Whenever I see a bank teller or cashier wearing a wrist brace, my first thought is that they’re suffering from carpal tunnel syndrome. The nature of their work is repetitious and can be hard on their wrists and hands, and carpal tunnel syndrome is a common result.
What Is Carpal Tunnel Syndrome?
Carpal tunnel syndrome (CTS) is a condition in which your median nerve becomes entrapped. This nerve runs throughout your arm, but near your wrist, it runs through what’s called the carpal tunnel, which is a narrow passageway at the base of your hand and wrist. When the tendons, ligaments, or tissue becomes irritated and swollen, the nerve becomes squeezed, causing symptoms not only in your wrist, but also in your hand.
The most common symptoms of carpal tunnel syndrome are numbness and tingling in the palm of your affected hand, which may extend to the thumb, index, and middle finger. People with CTS also describe burning, itching, pain, weakness, and in severe cases inability to use the affected hand and fingers. As with most nerve-related conditions, the symptoms tend to be worse during the night. In fact, many people with CTS describe early symptoms as a sensation of pins and needles or numbness that wake them up at night.
While carpal tunnel syndrome can be caused by a trauma, such as a broken bone or sprained wrist, the most common cause of this condition is performing repetitive motions. Twisting and turning your hand, working at a cash register or computer, or the use of hand tools are common culprits. However, being pregnant, having diabetes, an underactive thyroid, an overactive pituitary, or rheumatoid arthritis can also raise your risk for CTS.
How Can It Be Treated?
Traditional treatments for CTS include splinting the wrist (especially at night), avoiding overuse activities, physical therapy, Vitamin B6 supplementation, and over-the-counter or prescription medications for pain and inflammation. In some cases surgery is an option, in which the carpal tunnel is opened up to make more space for the nerve.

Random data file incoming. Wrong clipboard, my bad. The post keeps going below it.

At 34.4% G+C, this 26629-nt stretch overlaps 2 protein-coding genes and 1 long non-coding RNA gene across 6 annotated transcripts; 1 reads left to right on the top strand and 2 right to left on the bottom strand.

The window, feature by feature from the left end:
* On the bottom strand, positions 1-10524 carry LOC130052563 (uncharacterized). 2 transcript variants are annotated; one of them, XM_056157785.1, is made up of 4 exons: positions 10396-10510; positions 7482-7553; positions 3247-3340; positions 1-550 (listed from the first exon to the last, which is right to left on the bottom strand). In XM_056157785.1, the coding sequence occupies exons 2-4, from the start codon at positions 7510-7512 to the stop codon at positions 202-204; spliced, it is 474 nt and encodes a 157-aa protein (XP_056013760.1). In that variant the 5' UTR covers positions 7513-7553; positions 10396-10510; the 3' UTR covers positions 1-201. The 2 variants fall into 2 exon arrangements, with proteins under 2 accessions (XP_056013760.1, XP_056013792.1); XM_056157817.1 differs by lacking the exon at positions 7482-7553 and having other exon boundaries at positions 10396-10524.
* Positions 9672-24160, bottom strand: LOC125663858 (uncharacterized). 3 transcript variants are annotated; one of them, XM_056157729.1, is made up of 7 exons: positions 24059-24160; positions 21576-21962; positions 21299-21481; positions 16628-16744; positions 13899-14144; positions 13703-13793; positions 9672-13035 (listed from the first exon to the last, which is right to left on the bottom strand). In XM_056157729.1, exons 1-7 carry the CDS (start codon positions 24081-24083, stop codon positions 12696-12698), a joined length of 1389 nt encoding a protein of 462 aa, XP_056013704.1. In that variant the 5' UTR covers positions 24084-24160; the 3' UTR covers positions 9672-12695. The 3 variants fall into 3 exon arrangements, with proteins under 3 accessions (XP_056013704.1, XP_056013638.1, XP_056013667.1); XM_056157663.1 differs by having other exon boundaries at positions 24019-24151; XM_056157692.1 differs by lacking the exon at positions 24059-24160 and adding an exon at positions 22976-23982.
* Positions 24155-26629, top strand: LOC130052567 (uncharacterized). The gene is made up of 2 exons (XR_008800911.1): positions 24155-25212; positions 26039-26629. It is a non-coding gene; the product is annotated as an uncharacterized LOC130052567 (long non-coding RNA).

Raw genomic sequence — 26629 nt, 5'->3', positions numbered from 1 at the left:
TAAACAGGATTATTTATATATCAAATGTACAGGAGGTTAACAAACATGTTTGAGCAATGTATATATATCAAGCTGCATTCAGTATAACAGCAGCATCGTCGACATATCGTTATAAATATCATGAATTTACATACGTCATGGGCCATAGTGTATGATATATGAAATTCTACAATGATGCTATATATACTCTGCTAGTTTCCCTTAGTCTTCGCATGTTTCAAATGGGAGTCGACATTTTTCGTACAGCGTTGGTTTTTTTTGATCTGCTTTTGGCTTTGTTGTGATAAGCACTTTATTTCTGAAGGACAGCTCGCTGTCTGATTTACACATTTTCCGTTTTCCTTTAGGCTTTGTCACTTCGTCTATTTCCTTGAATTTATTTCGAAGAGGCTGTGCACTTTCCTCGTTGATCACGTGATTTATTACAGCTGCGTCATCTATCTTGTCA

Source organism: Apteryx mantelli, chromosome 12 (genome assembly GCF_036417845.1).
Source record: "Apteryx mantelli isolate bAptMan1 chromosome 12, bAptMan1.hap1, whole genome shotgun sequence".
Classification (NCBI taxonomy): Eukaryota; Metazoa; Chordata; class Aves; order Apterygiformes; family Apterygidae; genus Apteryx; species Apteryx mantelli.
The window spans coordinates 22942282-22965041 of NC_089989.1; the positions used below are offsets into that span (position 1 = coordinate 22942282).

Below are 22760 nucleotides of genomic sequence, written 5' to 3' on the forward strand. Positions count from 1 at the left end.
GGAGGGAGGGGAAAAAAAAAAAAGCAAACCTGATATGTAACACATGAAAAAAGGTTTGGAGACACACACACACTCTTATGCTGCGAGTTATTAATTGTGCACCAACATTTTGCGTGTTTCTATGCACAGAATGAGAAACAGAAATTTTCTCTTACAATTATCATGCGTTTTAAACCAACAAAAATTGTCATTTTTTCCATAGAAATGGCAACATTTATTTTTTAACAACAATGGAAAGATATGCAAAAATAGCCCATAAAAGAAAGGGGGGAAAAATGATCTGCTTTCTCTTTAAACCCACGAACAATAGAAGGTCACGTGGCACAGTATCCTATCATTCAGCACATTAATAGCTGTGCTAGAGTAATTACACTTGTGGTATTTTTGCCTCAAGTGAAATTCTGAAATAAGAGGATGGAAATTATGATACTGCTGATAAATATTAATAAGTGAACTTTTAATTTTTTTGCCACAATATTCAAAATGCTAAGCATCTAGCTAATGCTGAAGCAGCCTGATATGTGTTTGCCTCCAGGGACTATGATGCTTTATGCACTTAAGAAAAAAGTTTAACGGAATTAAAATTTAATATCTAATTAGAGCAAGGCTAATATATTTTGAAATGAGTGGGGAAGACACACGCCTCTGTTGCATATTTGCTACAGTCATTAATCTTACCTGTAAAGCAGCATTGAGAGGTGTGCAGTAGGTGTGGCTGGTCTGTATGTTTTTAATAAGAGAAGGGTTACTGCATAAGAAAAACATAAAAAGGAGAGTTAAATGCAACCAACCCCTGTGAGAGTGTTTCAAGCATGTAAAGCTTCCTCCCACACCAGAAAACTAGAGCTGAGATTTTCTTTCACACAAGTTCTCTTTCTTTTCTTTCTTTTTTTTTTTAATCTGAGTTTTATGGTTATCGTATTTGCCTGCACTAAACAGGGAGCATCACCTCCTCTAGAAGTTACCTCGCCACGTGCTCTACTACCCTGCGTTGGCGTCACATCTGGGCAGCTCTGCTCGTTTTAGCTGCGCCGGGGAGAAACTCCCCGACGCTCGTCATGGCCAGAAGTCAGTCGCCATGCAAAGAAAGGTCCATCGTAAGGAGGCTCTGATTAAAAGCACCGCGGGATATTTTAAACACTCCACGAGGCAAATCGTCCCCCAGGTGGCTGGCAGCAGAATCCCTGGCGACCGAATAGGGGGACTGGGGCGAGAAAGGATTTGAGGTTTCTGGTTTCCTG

Acupuncture can also be an appropriate treatment for carpal tunnel syndrome. In a 2017 study reported by the NIH (National Institutes of Health), researchers found that acupuncture produced measurable improvements in symptoms that the patients were experiencing. The results showed that acupuncture treatments exerted effects both locally, as well as in the pain center of the brain.
In Chinese medicine, carpal tunnel syndrome is diagnosed as something called a Bi (pronounced Bee) syndrome, which means that there’s some kind of obstruction in the affected joint. This simply means that the circulation of blood and the transmission of nerve impulses are blocked. An acupuncturist would further diagnose your CTS by the state of your overall health and the characteristics of your symptoms. For example, you may have more pain than numbness, your symptoms may be aggravated by changes in the weather, or they may come and go. Your CTS may feel better with the application of heat, pressure, ice, or being elevated. All of these are clues as to how to best treat your particular presentation of CTS.
In Chinese medicine, acupuncture is the first line of treatment for carpal tunnel syndrome. Your practitioner may use electro-acupuncture, which provides a painless electrical current to the needles to enhance effectiveness. They may also prescribe an herbal formula, perform massage-like Tui Na, or recommend some at home rest or exercises as a part of your treatment plan. Their strategy for your treatment and the healing tools that they use will depend on the nature of your symptoms and your overall health.
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